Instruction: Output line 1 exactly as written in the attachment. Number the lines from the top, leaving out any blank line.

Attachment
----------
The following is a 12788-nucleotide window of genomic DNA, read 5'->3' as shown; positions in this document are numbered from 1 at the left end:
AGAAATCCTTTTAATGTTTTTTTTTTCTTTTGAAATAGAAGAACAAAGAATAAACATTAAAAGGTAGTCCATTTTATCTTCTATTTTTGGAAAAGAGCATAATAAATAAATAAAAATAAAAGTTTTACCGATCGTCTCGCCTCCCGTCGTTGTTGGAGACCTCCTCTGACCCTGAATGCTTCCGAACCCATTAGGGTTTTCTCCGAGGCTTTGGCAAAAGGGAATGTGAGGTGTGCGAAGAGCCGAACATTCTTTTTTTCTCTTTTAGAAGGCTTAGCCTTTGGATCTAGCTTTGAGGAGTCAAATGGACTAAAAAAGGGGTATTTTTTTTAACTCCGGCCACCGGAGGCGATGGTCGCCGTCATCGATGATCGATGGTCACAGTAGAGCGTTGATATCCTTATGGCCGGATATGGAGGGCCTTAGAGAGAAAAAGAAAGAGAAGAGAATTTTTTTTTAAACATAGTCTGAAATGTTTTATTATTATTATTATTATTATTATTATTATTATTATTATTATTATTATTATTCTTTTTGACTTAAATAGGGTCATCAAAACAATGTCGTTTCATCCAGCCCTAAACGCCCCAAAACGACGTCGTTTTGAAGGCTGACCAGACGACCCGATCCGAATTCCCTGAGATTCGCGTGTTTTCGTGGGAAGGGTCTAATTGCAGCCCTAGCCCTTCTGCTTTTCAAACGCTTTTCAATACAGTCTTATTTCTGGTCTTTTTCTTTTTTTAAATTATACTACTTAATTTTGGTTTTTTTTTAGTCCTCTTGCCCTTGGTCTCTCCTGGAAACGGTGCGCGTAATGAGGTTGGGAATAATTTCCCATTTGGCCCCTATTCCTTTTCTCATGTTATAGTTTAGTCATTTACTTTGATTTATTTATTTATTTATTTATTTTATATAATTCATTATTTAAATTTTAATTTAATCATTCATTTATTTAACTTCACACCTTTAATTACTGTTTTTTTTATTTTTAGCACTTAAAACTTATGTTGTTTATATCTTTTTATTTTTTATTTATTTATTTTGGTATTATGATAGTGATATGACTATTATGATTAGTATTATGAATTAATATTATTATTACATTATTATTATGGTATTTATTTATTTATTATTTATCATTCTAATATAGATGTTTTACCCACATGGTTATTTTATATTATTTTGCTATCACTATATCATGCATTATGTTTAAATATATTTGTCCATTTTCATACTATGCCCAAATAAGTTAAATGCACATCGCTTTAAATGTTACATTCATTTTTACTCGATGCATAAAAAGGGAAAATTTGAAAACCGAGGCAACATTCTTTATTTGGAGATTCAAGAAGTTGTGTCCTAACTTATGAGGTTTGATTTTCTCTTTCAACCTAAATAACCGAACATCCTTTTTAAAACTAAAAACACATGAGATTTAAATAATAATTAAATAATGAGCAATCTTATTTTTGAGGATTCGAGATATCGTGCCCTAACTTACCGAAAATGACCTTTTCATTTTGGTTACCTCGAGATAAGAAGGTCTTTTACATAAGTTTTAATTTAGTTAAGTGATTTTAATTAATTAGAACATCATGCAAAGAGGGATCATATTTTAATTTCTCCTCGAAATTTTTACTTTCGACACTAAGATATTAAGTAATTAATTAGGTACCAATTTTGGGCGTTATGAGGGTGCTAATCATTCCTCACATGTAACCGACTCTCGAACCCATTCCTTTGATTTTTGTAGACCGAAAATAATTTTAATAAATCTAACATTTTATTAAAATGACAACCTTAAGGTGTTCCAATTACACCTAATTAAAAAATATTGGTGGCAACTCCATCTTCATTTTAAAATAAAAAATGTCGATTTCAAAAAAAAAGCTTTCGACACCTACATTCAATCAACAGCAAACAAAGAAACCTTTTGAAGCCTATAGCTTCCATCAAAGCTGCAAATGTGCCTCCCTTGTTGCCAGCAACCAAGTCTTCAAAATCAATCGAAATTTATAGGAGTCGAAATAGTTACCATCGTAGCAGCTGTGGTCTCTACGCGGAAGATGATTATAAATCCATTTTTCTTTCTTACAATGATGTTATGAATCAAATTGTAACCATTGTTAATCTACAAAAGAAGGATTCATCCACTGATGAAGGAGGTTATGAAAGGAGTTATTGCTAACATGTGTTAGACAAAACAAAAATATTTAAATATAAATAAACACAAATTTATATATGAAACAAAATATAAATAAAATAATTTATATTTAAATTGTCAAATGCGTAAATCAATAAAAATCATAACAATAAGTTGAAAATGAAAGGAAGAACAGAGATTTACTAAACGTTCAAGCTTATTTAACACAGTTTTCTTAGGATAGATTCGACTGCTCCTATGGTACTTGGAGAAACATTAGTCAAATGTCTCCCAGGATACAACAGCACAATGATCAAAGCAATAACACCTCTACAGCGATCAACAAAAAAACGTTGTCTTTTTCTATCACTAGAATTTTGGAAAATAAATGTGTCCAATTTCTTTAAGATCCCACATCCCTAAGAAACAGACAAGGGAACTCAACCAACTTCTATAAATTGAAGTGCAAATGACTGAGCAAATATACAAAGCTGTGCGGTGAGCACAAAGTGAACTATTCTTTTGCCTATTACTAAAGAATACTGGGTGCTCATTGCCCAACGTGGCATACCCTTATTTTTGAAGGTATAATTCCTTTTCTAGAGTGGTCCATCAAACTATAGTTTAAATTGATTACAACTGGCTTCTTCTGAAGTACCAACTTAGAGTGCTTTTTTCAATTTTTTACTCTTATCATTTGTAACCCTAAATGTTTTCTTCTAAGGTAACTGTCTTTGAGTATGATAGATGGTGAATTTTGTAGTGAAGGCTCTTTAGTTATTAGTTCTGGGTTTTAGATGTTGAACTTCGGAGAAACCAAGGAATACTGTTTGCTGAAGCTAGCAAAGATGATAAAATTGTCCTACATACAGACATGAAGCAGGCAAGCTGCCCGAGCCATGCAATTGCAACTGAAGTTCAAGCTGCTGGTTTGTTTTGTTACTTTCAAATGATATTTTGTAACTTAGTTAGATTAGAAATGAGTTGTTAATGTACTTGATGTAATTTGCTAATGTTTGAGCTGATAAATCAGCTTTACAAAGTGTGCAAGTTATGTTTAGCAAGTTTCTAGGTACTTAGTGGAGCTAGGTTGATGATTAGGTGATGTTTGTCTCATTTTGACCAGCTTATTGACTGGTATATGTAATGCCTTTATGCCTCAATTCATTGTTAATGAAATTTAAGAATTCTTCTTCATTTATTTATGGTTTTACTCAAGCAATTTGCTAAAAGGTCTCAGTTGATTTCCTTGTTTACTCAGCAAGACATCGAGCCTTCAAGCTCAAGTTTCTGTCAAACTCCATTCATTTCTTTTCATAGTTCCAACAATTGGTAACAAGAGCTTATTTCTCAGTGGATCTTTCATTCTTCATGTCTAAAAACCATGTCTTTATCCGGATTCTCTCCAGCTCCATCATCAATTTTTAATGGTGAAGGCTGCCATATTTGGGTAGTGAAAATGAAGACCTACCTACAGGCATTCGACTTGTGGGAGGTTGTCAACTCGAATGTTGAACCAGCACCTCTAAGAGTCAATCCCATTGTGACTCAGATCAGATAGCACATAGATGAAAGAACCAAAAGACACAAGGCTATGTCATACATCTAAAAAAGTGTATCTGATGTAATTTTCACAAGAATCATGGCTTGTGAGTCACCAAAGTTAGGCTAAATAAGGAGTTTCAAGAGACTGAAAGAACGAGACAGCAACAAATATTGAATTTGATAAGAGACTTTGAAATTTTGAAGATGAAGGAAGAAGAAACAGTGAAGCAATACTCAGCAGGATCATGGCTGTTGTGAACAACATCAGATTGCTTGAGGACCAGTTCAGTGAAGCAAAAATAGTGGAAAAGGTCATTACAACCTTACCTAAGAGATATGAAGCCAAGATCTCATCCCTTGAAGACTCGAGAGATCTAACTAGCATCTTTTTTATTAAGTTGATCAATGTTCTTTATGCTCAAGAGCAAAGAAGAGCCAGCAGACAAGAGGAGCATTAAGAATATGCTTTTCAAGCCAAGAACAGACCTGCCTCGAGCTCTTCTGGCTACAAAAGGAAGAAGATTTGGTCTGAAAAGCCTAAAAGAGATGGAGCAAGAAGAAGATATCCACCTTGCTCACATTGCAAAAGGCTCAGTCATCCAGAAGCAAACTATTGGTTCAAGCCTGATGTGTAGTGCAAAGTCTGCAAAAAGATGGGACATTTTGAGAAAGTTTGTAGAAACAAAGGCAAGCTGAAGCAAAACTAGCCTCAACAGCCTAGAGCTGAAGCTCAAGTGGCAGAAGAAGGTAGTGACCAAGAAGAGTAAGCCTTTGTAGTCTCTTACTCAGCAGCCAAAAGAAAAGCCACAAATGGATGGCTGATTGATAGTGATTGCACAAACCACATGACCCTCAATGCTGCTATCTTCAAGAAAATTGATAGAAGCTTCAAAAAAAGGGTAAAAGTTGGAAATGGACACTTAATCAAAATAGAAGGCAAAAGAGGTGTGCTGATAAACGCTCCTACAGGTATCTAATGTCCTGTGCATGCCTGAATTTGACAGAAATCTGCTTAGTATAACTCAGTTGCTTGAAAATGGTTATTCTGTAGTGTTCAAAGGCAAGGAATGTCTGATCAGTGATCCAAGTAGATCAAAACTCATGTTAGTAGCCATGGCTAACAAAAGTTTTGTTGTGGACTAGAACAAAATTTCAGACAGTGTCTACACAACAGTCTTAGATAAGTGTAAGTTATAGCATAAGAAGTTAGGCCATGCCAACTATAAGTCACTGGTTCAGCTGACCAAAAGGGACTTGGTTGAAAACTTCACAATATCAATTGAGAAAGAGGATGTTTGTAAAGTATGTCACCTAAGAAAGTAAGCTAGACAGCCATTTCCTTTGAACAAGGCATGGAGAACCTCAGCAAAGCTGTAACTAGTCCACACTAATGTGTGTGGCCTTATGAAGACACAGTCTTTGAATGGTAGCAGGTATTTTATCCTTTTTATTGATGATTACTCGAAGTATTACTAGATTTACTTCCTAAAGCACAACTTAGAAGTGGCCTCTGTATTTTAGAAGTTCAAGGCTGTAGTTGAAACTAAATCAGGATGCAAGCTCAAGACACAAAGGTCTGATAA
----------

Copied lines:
The following is a 12788-nucleotide window of genomic DNA, read 5'->3' as shown; positions in this document are numbered from 1 at the left end: